That said, we began the process by saying, let’s back up on marketing channels you could use, and let’s actually understand what this experience was like for those ideal customers who already have and see if we can reverse engineer success. So we worked with her to define LifeLapse’s ideal customer, which means the ones who were highly engaged, right, so they had adopted it into a regular workflow. They hadn’t paid once and forgotten they had subscribed. They began paying fairly recently so that they would still have the buying journey details fresh in their mind. And then they were also the the primary champion during the buying process. So we weren’t trying to speak to people who, you know, maybe maybe someone on their team purchased this product for them and said, okay, hey, everyone, we’re going to use this now. We were trying to get we were trying to get in the heads of people who felt the problem LifeLapse solves and sought a solution for themselves. Now, for some companies, there might be more specific criteria. If you’re you’re targeting a particular geographic region, you might want to tailor your your research to just that region, there are other criteria that can come into play. But these first three are the most common ones that we lean on to define ideal customers for our company.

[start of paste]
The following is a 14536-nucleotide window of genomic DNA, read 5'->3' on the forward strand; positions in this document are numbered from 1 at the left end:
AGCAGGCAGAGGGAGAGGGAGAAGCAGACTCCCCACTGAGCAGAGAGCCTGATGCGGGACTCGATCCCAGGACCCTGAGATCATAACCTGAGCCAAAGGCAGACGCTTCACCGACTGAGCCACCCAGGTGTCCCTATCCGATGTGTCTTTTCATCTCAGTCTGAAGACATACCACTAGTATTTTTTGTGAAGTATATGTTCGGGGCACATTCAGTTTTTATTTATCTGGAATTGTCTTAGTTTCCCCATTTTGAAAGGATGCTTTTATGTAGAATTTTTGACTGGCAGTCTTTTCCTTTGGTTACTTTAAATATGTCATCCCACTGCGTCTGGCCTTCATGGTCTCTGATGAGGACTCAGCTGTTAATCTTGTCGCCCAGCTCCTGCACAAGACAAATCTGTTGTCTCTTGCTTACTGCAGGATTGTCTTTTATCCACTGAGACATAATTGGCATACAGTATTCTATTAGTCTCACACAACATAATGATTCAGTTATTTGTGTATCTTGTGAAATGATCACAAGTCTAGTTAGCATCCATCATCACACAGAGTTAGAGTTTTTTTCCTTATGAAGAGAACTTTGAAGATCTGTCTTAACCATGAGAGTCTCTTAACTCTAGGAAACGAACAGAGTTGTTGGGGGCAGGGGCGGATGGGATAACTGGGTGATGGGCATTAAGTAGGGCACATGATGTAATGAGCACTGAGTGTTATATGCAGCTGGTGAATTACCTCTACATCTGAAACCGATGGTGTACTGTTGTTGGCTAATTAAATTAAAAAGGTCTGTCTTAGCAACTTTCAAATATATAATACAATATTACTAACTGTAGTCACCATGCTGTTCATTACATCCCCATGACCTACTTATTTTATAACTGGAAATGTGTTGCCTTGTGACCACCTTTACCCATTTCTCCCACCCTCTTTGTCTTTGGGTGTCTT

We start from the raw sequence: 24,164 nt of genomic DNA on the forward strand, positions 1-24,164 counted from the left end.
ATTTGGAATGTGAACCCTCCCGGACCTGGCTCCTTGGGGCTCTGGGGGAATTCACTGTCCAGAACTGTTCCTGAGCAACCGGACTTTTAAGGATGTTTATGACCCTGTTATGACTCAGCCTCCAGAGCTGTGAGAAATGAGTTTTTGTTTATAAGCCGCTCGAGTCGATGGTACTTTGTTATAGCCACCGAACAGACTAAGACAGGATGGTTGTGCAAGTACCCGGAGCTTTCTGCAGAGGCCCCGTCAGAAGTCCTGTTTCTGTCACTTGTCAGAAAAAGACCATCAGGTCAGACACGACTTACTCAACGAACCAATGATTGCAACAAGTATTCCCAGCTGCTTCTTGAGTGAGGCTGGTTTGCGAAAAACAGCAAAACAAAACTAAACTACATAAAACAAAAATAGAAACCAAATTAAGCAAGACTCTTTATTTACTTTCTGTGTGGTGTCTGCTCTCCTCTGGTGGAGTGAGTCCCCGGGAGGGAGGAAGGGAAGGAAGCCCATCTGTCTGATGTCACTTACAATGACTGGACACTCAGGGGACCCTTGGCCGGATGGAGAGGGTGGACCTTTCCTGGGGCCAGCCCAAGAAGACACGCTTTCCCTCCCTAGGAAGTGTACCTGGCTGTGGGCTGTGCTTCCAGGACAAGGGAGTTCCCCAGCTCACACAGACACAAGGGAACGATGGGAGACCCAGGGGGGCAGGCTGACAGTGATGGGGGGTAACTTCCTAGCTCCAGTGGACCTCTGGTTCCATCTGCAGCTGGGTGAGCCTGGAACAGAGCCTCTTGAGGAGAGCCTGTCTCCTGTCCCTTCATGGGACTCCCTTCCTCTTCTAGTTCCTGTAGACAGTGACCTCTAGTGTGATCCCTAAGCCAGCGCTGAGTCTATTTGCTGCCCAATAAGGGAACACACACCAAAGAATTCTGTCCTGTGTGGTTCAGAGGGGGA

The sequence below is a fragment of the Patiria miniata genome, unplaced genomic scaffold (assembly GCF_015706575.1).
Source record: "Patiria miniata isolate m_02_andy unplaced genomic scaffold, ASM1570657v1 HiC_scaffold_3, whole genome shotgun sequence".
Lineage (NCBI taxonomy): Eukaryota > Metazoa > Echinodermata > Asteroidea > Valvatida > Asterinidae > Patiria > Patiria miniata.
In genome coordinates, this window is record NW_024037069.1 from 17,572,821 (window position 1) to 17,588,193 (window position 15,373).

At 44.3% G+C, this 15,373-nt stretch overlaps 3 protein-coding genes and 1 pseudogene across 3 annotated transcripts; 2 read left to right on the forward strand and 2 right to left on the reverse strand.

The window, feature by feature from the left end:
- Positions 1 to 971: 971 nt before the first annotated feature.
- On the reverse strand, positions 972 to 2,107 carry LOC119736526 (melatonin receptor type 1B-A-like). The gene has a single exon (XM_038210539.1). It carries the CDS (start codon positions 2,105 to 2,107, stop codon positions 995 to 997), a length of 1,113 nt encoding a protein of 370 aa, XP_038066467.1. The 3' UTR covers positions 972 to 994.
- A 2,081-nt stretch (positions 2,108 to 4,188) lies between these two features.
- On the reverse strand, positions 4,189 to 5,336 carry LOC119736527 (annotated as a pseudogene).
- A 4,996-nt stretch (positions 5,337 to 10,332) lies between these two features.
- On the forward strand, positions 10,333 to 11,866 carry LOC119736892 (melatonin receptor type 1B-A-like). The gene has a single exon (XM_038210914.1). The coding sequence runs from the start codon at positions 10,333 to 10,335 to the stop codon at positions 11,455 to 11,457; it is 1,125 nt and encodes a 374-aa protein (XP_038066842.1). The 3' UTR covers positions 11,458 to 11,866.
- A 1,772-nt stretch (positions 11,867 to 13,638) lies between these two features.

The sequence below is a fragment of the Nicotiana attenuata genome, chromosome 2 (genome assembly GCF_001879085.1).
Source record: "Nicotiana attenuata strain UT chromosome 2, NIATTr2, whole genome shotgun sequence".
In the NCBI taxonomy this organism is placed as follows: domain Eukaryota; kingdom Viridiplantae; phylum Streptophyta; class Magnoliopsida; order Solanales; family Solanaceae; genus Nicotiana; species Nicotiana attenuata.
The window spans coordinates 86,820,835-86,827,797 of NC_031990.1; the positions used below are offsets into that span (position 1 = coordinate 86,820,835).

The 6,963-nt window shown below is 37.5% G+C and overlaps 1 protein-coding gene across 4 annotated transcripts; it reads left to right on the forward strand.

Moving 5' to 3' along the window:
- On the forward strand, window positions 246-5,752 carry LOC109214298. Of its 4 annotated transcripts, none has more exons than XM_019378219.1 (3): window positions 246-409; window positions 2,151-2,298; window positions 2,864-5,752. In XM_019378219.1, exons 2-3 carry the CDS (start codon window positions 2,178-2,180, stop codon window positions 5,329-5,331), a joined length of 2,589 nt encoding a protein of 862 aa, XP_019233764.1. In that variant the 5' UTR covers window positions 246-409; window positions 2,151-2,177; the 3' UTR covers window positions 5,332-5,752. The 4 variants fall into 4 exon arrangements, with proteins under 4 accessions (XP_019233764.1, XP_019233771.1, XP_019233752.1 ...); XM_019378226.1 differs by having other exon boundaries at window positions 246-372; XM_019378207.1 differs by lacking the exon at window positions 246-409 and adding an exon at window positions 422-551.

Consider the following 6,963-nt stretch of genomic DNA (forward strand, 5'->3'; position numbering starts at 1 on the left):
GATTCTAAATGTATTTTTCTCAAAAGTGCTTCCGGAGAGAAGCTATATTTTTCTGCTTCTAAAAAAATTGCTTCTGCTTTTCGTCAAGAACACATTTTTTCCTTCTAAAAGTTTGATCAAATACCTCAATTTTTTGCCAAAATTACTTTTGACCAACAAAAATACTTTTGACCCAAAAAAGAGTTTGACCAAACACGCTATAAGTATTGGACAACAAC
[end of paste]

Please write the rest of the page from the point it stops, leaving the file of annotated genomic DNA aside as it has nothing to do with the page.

So we conducted the jobs to be done research to uncover, you know, the struggles that pushed these ideal customers to seek something like LifeLapse, and what features and attributes were most important to them as they looked around, and how their life improved, like what was their desired outcome? How were things better now that they found LifeLapse. I’m not going to go deep into interview strategy because Adrienne already ran a fantastic breakout session on that topic. If it’s useful for anyone, I do have a particular set of interview questions that I lean on when I’m running interviews and a quick email script to invite customers to interviews. So if anyone wants this resource, I can send you the deck and you can grab the link from there. We won’t focus as much on interview strategy, because I recognise that’s already been covered in a previous session today.

Once you have conducted that research, though, and you have a sense of the series of jobs to be done, that your ideal customers have exhibited, right, like, why did they seek out your product in the first place? Then you’re going to have this really interesting decision making point at which it’s time to figure out okay, which of these is actually the biggest, like business opportunity for us?